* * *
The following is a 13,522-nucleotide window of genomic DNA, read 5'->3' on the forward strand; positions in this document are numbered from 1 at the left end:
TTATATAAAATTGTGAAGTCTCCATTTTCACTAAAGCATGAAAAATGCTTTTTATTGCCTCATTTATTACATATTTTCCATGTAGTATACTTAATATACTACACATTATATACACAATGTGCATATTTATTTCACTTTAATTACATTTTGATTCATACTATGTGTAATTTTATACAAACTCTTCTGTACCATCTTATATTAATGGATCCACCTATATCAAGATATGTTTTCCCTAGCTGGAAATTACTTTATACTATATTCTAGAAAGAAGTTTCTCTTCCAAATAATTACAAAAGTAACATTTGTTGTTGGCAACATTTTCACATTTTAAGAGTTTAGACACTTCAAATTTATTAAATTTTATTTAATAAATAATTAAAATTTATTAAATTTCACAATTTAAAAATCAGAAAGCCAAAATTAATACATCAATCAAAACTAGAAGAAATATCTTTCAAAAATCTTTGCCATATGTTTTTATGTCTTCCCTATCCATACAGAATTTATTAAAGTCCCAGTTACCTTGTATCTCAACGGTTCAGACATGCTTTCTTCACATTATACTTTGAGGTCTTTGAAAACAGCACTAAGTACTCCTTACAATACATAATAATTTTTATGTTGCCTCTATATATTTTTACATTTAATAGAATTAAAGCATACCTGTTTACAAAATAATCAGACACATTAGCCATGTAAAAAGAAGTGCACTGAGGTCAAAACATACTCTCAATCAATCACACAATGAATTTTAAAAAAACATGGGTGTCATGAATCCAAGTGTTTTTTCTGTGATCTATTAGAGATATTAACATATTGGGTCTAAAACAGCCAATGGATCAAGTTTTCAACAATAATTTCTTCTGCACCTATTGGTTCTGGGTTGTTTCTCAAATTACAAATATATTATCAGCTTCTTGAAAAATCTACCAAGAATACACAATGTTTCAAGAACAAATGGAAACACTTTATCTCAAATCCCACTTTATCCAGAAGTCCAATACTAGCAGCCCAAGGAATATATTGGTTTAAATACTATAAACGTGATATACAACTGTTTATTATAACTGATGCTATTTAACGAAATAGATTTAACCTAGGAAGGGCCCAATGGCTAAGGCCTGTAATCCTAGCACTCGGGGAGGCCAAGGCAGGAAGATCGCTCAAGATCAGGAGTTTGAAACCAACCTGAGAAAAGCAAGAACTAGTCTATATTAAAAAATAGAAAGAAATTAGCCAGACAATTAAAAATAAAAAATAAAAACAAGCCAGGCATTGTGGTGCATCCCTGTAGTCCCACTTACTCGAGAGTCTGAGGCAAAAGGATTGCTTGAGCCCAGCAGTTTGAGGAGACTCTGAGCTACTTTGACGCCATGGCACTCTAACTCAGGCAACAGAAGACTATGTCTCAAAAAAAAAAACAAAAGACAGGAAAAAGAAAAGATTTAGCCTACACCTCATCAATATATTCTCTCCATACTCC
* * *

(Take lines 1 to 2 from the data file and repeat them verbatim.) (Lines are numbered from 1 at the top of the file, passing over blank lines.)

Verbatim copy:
The following is a 13,522-nucleotide window of genomic DNA, read 5'->3' on the forward strand; positions in this document are numbered from 1 at the left end:
TTATATAAAATTGTGAAGTCTCCATTTTCACTAAAGCATGAAAAATGCTTTTTATTGCCTCATTTATTACATATTTTCCATGTAGTATACTTAATATACTACACATTATATACACAATGTGCATATTTATTTCACTTTAATTACATTTTGATTCATACTATGTGTAATTTTATACAAACTCTTCTGTACCATCTTATATTAATGGATCCACCTATATCAAGATATGTTTTCCCTAGCTGGAAATTACTTTATACTATATTCTAGAAAGAAGTTTCTCTTCCAAATAATTACAAAAGTAACATTTGTTGTTGGCAACATTTTCACATTTTAAGAGTTTAGACACTTCAAATTTATTAAATTTTATTTAATAAATAATTAAAATTTATTAAATTTCACAATTTAAAAATCAGAAAGCCAAAATTAATACATCAATCAAAACTAGAAGAAATATCTTTCAAAAATCTTTGCCATATGTTTTTATGTCTTCCCTATCCATACAGAATTTATTAAAGTCCCAGTTACCTTGTATCTCAACGGTTCAGACATGCTTTCTTCACATTATACTTTGAGGTCTTTGAAAACAGCACTAAGTACTCCTTACAATACATAATAATTTTTATGTTGCCTCTATATATTTTTACATTTAATAGAATTAAAGCATACCTGTTTACAAAATAATCAGACACATTAGCCATGTAAAAAGAAGTGCACTGAGGTCAAAACATACTCTCAATCAATCACACAATGAATTTTAAAAAAACATGGGTGTCATGAATCCAAGTGTTTTTTCTGTGATCTATTAGAGATATTAACATATTGGGTCTAAAACAGCCAATGGATCAAGTTTTCAACAATAATTTCTTCTGCACCTATTGGTTCTGGGTTGTTTCTCAAATTACAAATATATTATCAGCTTCTTGAAAAATCTACCAAGAATACACAATGTTTCAAGAACAAATGGAAACACTTTATCTCAAATCCCACTTTATCCAGAAGTCCAATACTAGCAGCCCAAGGAATATATTGGTTTAAATACTATAAACGTGATATACAACTGTTTATTATAACTGATGCTATTTAACGAAATAGATTTAACCTAGGAAGGGCCCAATGGCTAAGGCCTGTAATCCTAGCACTCGGGGAGGCCAAGGCAGGAAGATCGCTCAAGATCAGGAGTTTGAAACCAACCTGAGAAAAGCAAGAACTAGTCTATATTAAAAAATAGAAAGAAATTAGCCAGACAATTAAAAATAAAAAATAAAAACAAGCCAGGCATTGTGGTGCATCCCTGTAGTCCCACTTACTCGAGAGTCTGAGGCAAAAGGATTGCTTGAGCCCAGCAGTTTGAGGAGACTCTGAGCTACTTTGACGCCATGGCACTCTAACTCAGGCAACAGAAGACTATGTCTCAAAAAAAAAAACAAAAGACAGGAAAAAGAAAAGATTTAGCCTACACCTCATCAATATATTCTCTCCATACTCC